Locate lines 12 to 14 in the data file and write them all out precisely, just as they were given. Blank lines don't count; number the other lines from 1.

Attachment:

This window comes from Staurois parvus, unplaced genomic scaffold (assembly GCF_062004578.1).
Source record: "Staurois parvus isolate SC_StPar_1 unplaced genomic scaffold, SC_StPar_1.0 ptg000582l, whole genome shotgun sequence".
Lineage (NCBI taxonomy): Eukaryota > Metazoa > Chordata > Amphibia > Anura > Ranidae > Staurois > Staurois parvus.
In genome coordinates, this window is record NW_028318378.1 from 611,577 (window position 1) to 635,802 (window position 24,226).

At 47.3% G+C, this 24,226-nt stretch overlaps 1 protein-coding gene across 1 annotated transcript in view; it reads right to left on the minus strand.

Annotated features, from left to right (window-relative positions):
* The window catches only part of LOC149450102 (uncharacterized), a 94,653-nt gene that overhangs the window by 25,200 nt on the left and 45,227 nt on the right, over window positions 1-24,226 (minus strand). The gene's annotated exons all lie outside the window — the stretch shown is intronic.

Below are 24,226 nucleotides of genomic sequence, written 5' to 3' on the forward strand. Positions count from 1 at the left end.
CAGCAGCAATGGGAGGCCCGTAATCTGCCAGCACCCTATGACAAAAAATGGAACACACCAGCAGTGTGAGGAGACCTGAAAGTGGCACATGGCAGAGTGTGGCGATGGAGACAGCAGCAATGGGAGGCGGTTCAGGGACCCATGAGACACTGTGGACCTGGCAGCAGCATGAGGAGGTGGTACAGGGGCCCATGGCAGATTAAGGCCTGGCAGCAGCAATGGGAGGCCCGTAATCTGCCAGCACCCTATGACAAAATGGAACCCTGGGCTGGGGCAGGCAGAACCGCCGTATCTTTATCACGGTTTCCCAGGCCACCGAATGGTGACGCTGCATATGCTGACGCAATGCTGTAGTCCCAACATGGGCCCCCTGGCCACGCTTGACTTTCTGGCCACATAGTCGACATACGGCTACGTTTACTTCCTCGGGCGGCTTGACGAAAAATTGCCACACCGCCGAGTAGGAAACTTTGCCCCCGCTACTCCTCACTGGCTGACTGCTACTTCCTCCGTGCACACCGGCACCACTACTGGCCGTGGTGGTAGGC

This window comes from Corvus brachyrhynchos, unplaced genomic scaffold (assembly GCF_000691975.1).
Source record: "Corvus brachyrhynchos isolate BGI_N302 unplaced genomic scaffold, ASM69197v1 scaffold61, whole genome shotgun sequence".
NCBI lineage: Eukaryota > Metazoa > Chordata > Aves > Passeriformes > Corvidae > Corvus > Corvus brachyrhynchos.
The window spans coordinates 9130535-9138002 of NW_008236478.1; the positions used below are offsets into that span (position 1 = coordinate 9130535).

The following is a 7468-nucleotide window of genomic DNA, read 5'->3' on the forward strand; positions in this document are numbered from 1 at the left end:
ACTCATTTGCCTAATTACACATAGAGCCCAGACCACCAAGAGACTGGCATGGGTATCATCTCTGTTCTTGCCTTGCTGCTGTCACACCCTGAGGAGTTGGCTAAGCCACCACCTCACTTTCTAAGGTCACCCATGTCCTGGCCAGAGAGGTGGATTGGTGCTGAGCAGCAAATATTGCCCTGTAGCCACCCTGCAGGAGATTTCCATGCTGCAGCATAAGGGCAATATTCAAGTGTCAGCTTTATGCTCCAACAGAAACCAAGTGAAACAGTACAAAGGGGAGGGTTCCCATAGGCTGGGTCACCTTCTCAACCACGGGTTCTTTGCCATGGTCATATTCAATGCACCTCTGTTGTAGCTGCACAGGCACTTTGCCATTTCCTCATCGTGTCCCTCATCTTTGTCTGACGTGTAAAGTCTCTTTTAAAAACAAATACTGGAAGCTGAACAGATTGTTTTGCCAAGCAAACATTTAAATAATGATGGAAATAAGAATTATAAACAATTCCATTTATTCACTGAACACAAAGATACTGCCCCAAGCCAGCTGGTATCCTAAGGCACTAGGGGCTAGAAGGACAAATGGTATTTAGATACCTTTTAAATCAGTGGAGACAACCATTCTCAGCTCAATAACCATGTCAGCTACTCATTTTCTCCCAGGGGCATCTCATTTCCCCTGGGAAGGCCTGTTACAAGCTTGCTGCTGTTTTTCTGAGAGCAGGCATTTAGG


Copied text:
NCBI lineage: Eukaryota > Metazoa > Chordata > Aves > Passeriformes > Corvidae > Corvus > Corvus brachyrhynchos.
The window spans coordinates 9130535-9138002 of NW_008236478.1; the positions used below are offsets into that span (position 1 = coordinate 9130535).

The following is a 7468-nucleotide window of genomic DNA, read 5'->3' on the forward strand; positions in this document are numbered from 1 at the left end: